Have you ever scrolled with a touch of envy through Instagram, seeing influencers flaunting fabulous freebies and their aspirational lifestyles? The reality of an influencer’s life is not always as it may seem, as my guest in this episode knows too well. In 2015, when comedian and writer Bella Younger created her alter ego Deliciously Stella – parodying clean-eating Instagram influencers – she had no idea it would lead to 150,000 followers … and a spell in The Priory clinic. Bella performed sell-out stand-up shows at the Edinburgh Fringe, authored the spoof ‘Deliciously Stella’ cookbook, and was twice named one of the Evening Standard’s most influential Londoners. Today she lives a very different life in rural Mallorca, where she finished writing her second book last year. Her mental-health memoir is very funny but is also essential reading for anyone who thinks they (or a family member) may be spending a little too much time on Instagram. ‘The Accidental Influencer: How My Need to Get Likes Nearly Ruined My Life’ was published by Harper Collins on May 13th.Hear Bella talking about her unusual route into the BBC, her process for her current fictional work in progress, finding peace and inspiration in Mallorca for her writing, snail racing … and more. ‘The Accidental Influencer: How My Need to Get Likes Nearly Ruined My Life’ is available now in bookshops and from Amazon, in Kindle and hardback formats. It's also available on Audible, narrated by Bella. Instagram @deliciouslystellaTwitter @bellayoungerPODCAST THEME TITLE: “Lifestyles”COMPOSER: Jack WaldenmaierPUBLISHER: Music Bakery Publishing (BMI)AUTHORS IN MALLORCA will be back in September, after the hot summer break. Jan Edwards has been working on her novel – 'Daughter of Deià' – now published on Amazon.
New Year’s Eve in 2020 was low key in our house. TV reception was almost non-existent because of bad weather, so we read. The Boss opened a bottle of cava to toast in the New Year, but we almost forgot about the ‘lucky grapes’. This Spanish tradition, dating back to the early 20th century, calls for one grape to be eaten with each of the twelve clock chimes at midnight. It’s harder than it sounds and seedless grapes are recommended (as is peeling them in advance; note to self for next time).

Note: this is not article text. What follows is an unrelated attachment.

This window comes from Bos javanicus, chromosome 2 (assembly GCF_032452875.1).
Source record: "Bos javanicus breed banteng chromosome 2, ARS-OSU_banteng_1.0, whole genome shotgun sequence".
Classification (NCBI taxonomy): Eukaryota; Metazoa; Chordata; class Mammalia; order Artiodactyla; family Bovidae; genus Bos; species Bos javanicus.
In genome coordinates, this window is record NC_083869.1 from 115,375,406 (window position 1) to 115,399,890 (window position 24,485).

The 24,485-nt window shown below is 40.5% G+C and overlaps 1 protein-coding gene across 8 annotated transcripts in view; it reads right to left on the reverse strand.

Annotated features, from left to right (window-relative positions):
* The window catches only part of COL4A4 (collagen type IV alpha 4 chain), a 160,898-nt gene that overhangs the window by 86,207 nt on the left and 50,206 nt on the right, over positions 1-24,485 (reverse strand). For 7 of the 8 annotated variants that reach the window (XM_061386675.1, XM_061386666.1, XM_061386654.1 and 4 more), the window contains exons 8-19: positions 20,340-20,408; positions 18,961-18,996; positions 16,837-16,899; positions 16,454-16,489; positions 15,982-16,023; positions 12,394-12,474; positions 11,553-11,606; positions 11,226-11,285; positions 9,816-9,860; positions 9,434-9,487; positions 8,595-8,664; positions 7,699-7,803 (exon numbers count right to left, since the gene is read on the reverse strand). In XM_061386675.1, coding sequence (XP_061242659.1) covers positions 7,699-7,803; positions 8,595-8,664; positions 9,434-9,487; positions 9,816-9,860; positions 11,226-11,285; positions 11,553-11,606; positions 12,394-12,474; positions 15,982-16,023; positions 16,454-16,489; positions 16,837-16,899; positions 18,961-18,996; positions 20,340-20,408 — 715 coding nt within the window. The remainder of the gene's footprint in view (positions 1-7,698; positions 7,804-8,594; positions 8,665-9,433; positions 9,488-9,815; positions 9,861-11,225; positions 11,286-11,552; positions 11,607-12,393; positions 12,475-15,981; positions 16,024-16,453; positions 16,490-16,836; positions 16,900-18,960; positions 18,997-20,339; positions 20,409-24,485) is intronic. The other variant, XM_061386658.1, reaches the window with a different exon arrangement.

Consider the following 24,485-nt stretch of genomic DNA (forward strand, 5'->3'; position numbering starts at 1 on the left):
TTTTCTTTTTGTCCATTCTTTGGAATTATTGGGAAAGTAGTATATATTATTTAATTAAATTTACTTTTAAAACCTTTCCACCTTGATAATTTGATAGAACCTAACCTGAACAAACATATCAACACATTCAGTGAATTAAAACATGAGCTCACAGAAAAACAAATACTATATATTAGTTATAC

I rushed to the fridge to fetch the two portions of grapes and, although we started a few seconds late, we managed to swallow them all before 2021 arrived.
The lucky part was that we didn’t choke trying to do so! Gotta find the positives where you can…
One of the many reasons we love living on the Spanish island of Mallorca is that it’s a melting pot of nationalities and cultures. It’s also home to many interesting people, with fascinating back stories.
I lap up these stories, although they sometimes make me feel as though my own life has been a little tame. I haven’t trekked across a desert, toured the world with a top band, or written a series of books, as some of my friends and acquaintances have. Hey, there’s still time though. (The Boss has a worried look on his face).
We’ve been fortunate enough to become friends with some of the people I’ve met through writing and broadcasting and one such couple features on the latest episode of my ‘Living in Rural Mallorca’ podcast.
Karl and Vikki Grant are talented commercial photographers who live in the Mallorcan countryside, where their finca is also the surprising home to a stylish photographic studio, also used for location shoots.
Their business Studio Mallorca offers creative photography, video, and website design. Their photography work includes fashion, food, nautical, property, and portraiture. Among those who have sat for them are Mick Jagger, John Cleese and, recently, Jeffrey Archer – who has a writing room overlooking the Mediterranean (I’m only a little envious) at his second home in Mallorca.
In episode 4 of the ‘Living in Rural Mallorca’ podcast, hear Vikki and Karl talk about their move to Mallorca, the surprises they found here, and the menagerie that’s almost de rigeur when living in the Mallorcan countryside. And if you enjoy listening, I’d be thrilled if you’d subscribe.
The ‘Living in Rural Mallorca’ podcast is also available on Apple Podcasts, Spotify, and other podcast apps.
The theme music for the Living in Rural Mallorca podcast is titled ‘Lifestyles’. Composer: Jack Waldenmaier. Publisher: Music Bakery Publishing (BMI). All copyrights, licensing, duplication, and distribution rights for this music are held exclusively by Music Bakery Publishing (BMI).